What I Wish My Family and Friends Knew About My Depression

Something that I hear frequently wherever I go is the phrase, “I am so depressed right now”. It’s usually heard in the context of a TV show death, or getting a bad grade on a test. There is a very common misconception about what depression is, and what it’s like to live with depression. As someone who is medically diagnosed with Major Depressive Disorder, I would like to spread some light onto the subject and tell you just what exactly it is like to live with depression.

My very first period of depression was in 8th grade, and lasted about a year. I had just quit my swim team and was struggling to make new friends in class.

The thing is, sinking into depression is very gradual and you don’t usually notice it until it’s at its worst.

For me, it began with a loss of interest in activities I previously had enjoyed. Doing anything except the bare minimum felt like a chore. I wasn’t in any clubs, or went out with friends, and the only contact I had with other people was at school. Then came the disinterest in school. My grades began to slip because I simply did not care about whether I failed or passed.

During my earlier years in school I had always made sure to do everything on time, whether it be projects or homework. Eventually I stopped doing my homework altogether. During class I would space out and stare at the wall for hours at end.

My daily routine was getting harder and harder to do. I was late to school almost every other day because I struggled to convince myself to get out of bed. And after arriving back at my house after school, I would immediately go to my room and sleep. I felt like a wind-up toy; once the gear stops turning, I shut down completely. Isolating myself became normal.

About halfway through 8th grade I realized that I hadn’t experienced any emotion whatsoever. I was constantly numb and indifferent about everything. Caring about anything was hard. I was emotionally unavailable and it showed. The only time I talked to my family was when I was irritated. I lashed out at my parents and siblings constantly. Being around me must have been awful.

I lost the ability to express any serious emotion. The only way I could even come close to any was by making jokes about myself. All of my serious problems became jokes. The concern I received from my friends was brushed off with an “I’m fine.”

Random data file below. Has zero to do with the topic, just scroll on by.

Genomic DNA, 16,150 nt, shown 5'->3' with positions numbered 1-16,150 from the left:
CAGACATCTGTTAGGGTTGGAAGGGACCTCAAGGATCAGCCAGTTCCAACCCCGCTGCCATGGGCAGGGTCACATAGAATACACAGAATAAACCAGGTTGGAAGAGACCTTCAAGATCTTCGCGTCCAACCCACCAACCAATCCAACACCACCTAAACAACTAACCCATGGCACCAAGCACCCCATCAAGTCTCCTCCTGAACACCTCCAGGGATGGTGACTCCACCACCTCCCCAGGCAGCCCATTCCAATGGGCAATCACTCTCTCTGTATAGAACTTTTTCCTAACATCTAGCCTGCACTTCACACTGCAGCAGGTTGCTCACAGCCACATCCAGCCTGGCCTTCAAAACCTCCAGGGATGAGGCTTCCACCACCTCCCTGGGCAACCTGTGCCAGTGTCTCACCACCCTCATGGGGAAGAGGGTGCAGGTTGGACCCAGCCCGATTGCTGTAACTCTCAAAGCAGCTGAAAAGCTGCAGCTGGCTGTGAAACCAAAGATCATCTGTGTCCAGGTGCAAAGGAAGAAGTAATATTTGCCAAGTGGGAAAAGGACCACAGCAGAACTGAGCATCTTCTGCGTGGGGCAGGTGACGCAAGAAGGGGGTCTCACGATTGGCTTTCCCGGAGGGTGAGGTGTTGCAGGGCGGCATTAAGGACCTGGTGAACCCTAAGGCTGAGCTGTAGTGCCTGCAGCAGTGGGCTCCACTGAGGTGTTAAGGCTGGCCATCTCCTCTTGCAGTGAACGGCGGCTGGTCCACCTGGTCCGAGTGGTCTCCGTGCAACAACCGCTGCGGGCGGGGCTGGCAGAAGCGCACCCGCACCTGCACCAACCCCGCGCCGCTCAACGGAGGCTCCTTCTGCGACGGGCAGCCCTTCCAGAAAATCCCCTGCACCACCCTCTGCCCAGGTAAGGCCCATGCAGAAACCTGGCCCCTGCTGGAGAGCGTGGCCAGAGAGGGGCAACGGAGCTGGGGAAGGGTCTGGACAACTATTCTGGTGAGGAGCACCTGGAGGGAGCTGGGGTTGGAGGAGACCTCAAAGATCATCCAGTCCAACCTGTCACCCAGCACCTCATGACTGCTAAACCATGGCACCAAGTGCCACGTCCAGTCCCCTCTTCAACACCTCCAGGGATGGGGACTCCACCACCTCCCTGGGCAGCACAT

My depression affected me physically too. Basic hygiene was hard to keep up with, and I would go days without showering or brushing my hair because it was too hard. I wore the same sweatshirt everyday and just looked like a complete mess all the time. My awful appearance only pushed me to isolate myself further.

To cope, I began to eat. Food was the one thing that I actively did. Eating made me feel full, and I used it to temporarily fill the void that was my life. From 7th grade to the summer between 8th and 9th grade, I went from 135lbs to 160lbs. Some days, I would forget to eat, then maybe a day or two later I would binge like it was my last day alive.

My self esteem plummeted. I hated how overweight I was and despised how my peers where being successful when I was digging myself a hole. I constantly compared myself to others and that only made me feel worse. Using self-deprecating jokes became commonplace because to be honest, I hated myself.  I used them as a cry for help, but whenever I was confronted about it, I laughed and pretended like I was ok when I clearly wasn’t.

I would try to talk to my parents about how I was feeling, or the lack of it, but they brushed it off saying I was only using it as an excuse and that I was not depressed. Apparently I was “too young to be depressed.” But I knew that something was clearly wrong with me, and looking back, I didn’t realize how far I had fallen until my bout of depression temporarily ended.

I still struggle with my depression. School work is hard, and I still have to force myself out of bed. But I have made progress, I have been put on different medication that treats both my anxiety and my depression.  I’ve been trying to focus on staying healthy and, it has showed. I know my depression won’t just magically go away, no matter how much I wish it would.

But what I would like you to take away from this is, depression is not “feeling sad”. Depression is not something I can force myself to fix. Please don’t say that you are depressed, when you aren’t. If you suspect one of your friends or family members might be struggling, let them know you are there for them.

And please realize that struggling with mental illness doesn’t make you weak.